In all probability, sleeves were among the first places for magicians, gamblers and thieves to hide their unmentionables. This method of holding out is possibly older than the printing press, making it difficult to trace a precise origin (although this is strictly conjecture). By 1543, sleeving had become advanced enough for Pietro Aretino to describe a metallic holdout to switch cards from within a sleeve. This was published in Dialogo di Pietro Aretino nel qvale si parla del gioco con moralità piacevole, p. 378. Translations of the gambling and card magic material from this book — along with copious notes — were provided by Aurelio Paviato and Lori Pieper for inclusion in Gibecière, Vol. 2 No. 1, Winter 2007, pp. 85-118.
In the eighteenth century, performers were getting bolder with their sleeving techniques; instead of hiding coins in their own sleeves, they'd use the sleeves of spectators. This can be seen in Richard Neve's The Merry Companion, or Delights for the Ingenious, 1716, p. 90. In the same book, Neve teaches readers how to change a playing card into a live bird: the card goes into the sleeve, the bird comes out. This appears on p. 125.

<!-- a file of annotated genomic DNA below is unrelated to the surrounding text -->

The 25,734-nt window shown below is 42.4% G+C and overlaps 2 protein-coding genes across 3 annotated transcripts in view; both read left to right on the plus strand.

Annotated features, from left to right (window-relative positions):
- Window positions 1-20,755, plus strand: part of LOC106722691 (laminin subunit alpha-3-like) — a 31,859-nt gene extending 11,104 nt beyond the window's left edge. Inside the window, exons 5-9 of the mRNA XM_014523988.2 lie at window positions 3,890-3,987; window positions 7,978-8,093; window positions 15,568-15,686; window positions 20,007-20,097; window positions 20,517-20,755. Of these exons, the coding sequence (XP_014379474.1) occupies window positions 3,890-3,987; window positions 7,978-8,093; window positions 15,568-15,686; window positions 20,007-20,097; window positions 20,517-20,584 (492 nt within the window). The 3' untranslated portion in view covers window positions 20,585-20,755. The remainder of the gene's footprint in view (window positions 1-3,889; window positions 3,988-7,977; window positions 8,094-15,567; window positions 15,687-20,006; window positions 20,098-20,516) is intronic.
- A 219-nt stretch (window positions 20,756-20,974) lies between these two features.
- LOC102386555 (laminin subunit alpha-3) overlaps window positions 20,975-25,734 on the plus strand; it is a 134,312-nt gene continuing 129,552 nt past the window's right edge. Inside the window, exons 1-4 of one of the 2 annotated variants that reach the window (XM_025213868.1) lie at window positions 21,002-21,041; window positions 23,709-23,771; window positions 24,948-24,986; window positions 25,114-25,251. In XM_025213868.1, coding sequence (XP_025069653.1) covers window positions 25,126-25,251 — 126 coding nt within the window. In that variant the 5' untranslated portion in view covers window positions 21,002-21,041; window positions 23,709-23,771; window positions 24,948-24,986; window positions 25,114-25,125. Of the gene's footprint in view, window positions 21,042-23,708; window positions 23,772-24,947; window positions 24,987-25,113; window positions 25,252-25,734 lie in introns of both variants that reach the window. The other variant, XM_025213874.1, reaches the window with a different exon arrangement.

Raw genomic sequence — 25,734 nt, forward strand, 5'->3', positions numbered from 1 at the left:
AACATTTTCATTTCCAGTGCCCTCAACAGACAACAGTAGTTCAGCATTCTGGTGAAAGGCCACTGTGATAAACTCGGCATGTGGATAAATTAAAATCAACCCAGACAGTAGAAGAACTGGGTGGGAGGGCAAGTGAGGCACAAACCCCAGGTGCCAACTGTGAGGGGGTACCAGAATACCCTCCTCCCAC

By the nineteenth century, sleeving had become ubiquitous to the point of magicians feeling the need to point out the fact they weren't doing it. For example, in the anonymous Parlour Magic, 1838, p. 134, the author provides the following script as part of the patter, “'Many persons,' you observe, 'perform this feat, by letting the sixpence fall into their sleeve; but to convince you that I shall not have recourse to any such mean deception; I will turn up my cuffs.'”
While early sleeving techniques relied on gravity or manually placing the object inside, a propelled sleeving technique was described in William Cremer's The Sociable, or One Thousand and One Home Amusements, 1858, p. 374. Propelled sleeving caught on and became prevalent in the twentieth century. J.B. Bobo published several versions in Modern Coin Magic, 1952, pp. 101-103, 107, from magicians including Ross Bertram, Stewart Judah and Dr. E.M. Roberts.